Trail Conditions

By: Sara Iacovelli



When we parked the car at Guanella Pass, I was ready to go. I posed for a photo from a boulder at the bottom of Mt. Bierstadt, in brand-new brightly-colored leggings and a borrowed windbreaker, pointing at the peak like it was a billboard. Tyler, then my partner of a little more than a year, snapped my picture and smiled in his unshakable way. We’d come, at my insistence, to hike the trail to the top of this mountain.

Tyler was a Denver native, familiar with fourteeners—the local pet name for peaks that reach more than 14,000ft above sea level. I was a transplant from the mostly-flat east coast who had only recently learned the word. Colorado has fifty-three of these peaks—more than any other state—and tackling them is a point of pride for fitness freaks and outdoor obsessives (also more numerous in Colorado than any other state). I, a bookish drinker, born in Queens and raised in an Italian deli, was not one of those people. Still, I’d been desperate since moving out West to convince myself that maybe I could be.

Mt. Bierstadt sits in the front range of the Colorado Rockies, less than two hours from Boulder, where we lived. It is, according to various online hiking forums, one of the easiest peaks of its kind: “a good choice for your first fourteener.” The trail is well-maintained and just seven miles roundtrip, with roughly 2,850ft of elevation gain. A walk in the park, as far as the locals are concerned. How hard could it be?


The year I’d moved to Boulder, it was, despite my presence, ranked the “skinniest city in America” by a Gallop poll: a mere twelve percent of its population was reported to be overweight. The cities along the front range (Boulder, Denver, Fort Collins, and Colorado Springs) consistently boast some of the lowest obesity rates anywhere in the United States, and attract the cream of the physical crop as tourists and transplants. As a rare resident with a BMI above thirty, I was reminded of these statistics often—particularly when I tried to partake in the state pastime of open air sports. The trek up Bierstadt was no exception. As I struggled to catch my breath I was sure all of the much leaner hikers on the trail mocked me as they passed: What was a two-hundred-pound flatlander doing all the way up here? Shouldn’t she know better than to think this is where she belongs?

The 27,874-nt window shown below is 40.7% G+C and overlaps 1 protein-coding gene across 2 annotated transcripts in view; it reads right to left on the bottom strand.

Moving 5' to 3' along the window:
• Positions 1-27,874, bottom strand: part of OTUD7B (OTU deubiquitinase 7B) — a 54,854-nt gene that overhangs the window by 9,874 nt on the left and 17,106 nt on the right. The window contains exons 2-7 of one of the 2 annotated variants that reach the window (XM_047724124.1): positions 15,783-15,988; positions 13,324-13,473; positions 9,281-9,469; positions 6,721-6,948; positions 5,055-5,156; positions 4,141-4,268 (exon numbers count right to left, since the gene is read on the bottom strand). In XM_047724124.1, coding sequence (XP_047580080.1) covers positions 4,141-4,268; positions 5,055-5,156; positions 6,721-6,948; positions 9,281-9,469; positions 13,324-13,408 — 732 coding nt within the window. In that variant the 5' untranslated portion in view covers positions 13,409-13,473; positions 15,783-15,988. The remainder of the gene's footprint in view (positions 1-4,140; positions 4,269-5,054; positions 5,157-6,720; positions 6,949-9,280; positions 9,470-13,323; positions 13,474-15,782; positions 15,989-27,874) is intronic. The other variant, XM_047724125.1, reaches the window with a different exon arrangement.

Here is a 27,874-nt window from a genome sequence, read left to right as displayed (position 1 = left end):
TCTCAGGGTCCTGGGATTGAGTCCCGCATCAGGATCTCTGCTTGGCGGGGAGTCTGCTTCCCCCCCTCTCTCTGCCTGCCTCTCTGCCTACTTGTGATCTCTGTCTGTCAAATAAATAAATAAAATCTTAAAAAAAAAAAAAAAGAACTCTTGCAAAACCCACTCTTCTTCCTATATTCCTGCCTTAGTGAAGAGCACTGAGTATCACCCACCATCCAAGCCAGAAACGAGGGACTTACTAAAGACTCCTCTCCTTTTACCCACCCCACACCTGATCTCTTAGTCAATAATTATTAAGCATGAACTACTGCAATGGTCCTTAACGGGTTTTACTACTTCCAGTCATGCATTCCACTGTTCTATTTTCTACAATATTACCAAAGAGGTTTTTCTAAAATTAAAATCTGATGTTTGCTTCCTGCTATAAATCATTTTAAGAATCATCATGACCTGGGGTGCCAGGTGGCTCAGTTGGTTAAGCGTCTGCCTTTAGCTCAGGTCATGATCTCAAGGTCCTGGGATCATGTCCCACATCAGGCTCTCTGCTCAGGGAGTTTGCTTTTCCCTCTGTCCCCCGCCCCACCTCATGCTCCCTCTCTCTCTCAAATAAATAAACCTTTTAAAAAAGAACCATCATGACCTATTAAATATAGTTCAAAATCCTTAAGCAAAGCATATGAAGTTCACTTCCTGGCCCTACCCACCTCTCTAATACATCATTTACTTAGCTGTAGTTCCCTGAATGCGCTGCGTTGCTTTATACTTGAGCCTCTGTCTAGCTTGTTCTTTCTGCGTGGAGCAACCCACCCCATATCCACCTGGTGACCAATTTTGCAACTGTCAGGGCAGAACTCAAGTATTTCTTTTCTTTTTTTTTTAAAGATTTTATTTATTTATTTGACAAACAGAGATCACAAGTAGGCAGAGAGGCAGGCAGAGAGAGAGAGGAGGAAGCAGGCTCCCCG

I’d come to Colorado for graduate school—and to “expand my horizons”—with a mix of awe, intimidation, and resentment. I knew I didn’t fit in. Everyone seemed to be blonde, and skinny, and wealthy, and really into jam bands, and I was none of these things. Nor was I athletic. I had the hips, breasts, and appetite of my Italian heritage, and the attitude and wardrobe of my New York upbringing. I didn’t own a proper jacket, or practical shoes, or a sports bra that fit me. I’d been camping only once in my life, at a New Hampshire campground five minutes from a supermarket, which I was pretty sure by Colorado standards didn’t count. I didn’t grow up skiing—I thought only very rich kids did—I grew up crying in public school P.E. class. Still, I tried to keep an open mind.

My first weekend in town, I was sure I had met the rugged-hipster mountain man of my dreams, who would take my hand and guide me in this strange new territory. Tipsy on the roof of the house I’d just moved into, he shyly kissed me and promised to take me to his favorite spots in the mountains. Already it was all coming together— with this man’s guidance and affection, I’d find my way into a life outdoors. Two weeks later, he met the blonde, skinny, granola girl of his dreams at a Phish concert, and that was that.

My fate was decided: I wasn’t going to thrive here. I counted down the days til Christmas, when I could return home to New York and commence complaining about the small-minded middle-of-the-country folk to my old lovers and friends. But in the interim, I begrudgingly began to adapt.

If I was going to explore the rocky mountains, I was going to do it my way—in a lacy romper and a floral headband, with a bottle of wine in my backpack. I was learning to be outdoors, if not exactly outdoorsy. But when I got to know serious hikers, I drew back, afraid to be exposed as as the weak-limbed fraud I knew I was. I could play along if the journey wasn’t too long or steep or treacherous, but if you were bringing poles along, I had other plans. A carefully curated level of interest hid the limits to my abilities. “I probably could if I wanted to” became a mantra, and I convinced myself it was true.

When I met Tyler, at a bar one night in downtown Boulder, my abandoned dreams of a life-changing high-altitude romance came rushing back. Sure, he took me to see a Grateful Dead cover band on our first date, but still I sensed something about him was different. He, too, had that palpable, floundering eagerness of a person still trying to figure out where they might belong.